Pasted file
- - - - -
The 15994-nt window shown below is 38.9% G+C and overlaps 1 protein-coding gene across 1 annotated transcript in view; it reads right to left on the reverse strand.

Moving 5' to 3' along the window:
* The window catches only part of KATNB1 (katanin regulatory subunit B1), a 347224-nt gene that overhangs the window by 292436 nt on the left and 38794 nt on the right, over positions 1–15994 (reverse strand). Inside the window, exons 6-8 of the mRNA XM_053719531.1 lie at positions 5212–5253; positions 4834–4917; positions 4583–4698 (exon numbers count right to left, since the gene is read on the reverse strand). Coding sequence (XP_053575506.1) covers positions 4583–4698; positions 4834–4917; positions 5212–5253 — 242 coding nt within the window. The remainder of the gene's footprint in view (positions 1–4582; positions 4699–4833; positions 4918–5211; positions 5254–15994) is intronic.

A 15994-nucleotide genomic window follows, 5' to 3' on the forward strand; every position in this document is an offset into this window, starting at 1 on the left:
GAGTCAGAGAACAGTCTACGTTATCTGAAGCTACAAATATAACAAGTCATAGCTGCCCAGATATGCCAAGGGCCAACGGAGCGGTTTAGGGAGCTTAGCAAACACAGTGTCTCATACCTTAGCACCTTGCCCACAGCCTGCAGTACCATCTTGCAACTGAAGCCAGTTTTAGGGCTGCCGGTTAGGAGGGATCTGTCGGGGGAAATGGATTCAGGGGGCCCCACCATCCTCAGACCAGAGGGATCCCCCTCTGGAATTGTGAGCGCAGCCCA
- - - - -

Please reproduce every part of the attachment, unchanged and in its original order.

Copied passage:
The 15994-nt window shown below is 38.9% G+C and overlaps 1 protein-coding gene across 1 annotated transcript in view; it reads right to left on the reverse strand.

Moving 5' to 3' along the window:
* The window catches only part of KATNB1 (katanin regulatory subunit B1), a 347224-nt gene that overhangs the window by 292436 nt on the left and 38794 nt on the right, over positions 1–15994 (reverse strand). Inside the window, exons 6-8 of the mRNA XM_053719531.1 lie at positions 5212–5253; positions 4834–4917; positions 4583–4698 (exon numbers count right to left, since the gene is read on the reverse strand). Coding sequence (XP_053575506.1) covers positions 4583–4698; positions 4834–4917; positions 5212–5253 — 242 coding nt within the window. The remainder of the gene's footprint in view (positions 1–4582; positions 4699–4833; positions 4918–5211; positions 5254–15994) is intronic.

A 15994-nucleotide genomic window follows, 5' to 3' on the forward strand; every position in this document is an offset into this window, starting at 1 on the left:
GAGTCAGAGAACAGTCTACGTTATCTGAAGCTACAAATATAACAAGTCATAGCTGCCCAGATATGCCAAGGGCCAACGGAGCGGTTTAGGGAGCTTAGCAAACACAGTGTCTCATACCTTAGCACCTTGCCCACAGCCTGCAGTACCATCTTGCAACTGAAGCCAGTTTTAGGGCTGCCGGTTAGGAGGGATCTGTCGGGGGAAATGGATTCAGGGGGCCCCACCATCCTCAGACCAGAGGGATCCCCCTCTGGAATTGTGAGCGCAGCCCA